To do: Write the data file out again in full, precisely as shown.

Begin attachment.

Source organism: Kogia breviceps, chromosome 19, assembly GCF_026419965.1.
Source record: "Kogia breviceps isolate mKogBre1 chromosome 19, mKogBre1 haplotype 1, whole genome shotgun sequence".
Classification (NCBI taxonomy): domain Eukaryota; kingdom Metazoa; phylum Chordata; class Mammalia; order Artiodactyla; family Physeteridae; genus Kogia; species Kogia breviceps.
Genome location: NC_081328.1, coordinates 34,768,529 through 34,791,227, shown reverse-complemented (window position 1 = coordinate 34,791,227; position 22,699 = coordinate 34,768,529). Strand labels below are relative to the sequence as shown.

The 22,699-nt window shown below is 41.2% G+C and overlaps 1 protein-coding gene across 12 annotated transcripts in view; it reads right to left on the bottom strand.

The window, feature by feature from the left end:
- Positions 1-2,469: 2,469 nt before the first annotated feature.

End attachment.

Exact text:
Source organism: Kogia breviceps, chromosome 19, assembly GCF_026419965.1.
Source record: "Kogia breviceps isolate mKogBre1 chromosome 19, mKogBre1 haplotype 1, whole genome shotgun sequence".
Classification (NCBI taxonomy): domain Eukaryota; kingdom Metazoa; phylum Chordata; class Mammalia; order Artiodactyla; family Physeteridae; genus Kogia; species Kogia breviceps.
Genome location: NC_081328.1, coordinates 34,768,529 through 34,791,227, shown reverse-complemented (window position 1 = coordinate 34,791,227; position 22,699 = coordinate 34,768,529). Strand labels below are relative to the sequence as shown.

The 22,699-nt window shown below is 41.2% G+C and overlaps 1 protein-coding gene across 12 annotated transcripts in view; it reads right to left on the bottom strand.

The window, feature by feature from the left end:
- Positions 1-2,469: 2,469 nt before the first annotated feature.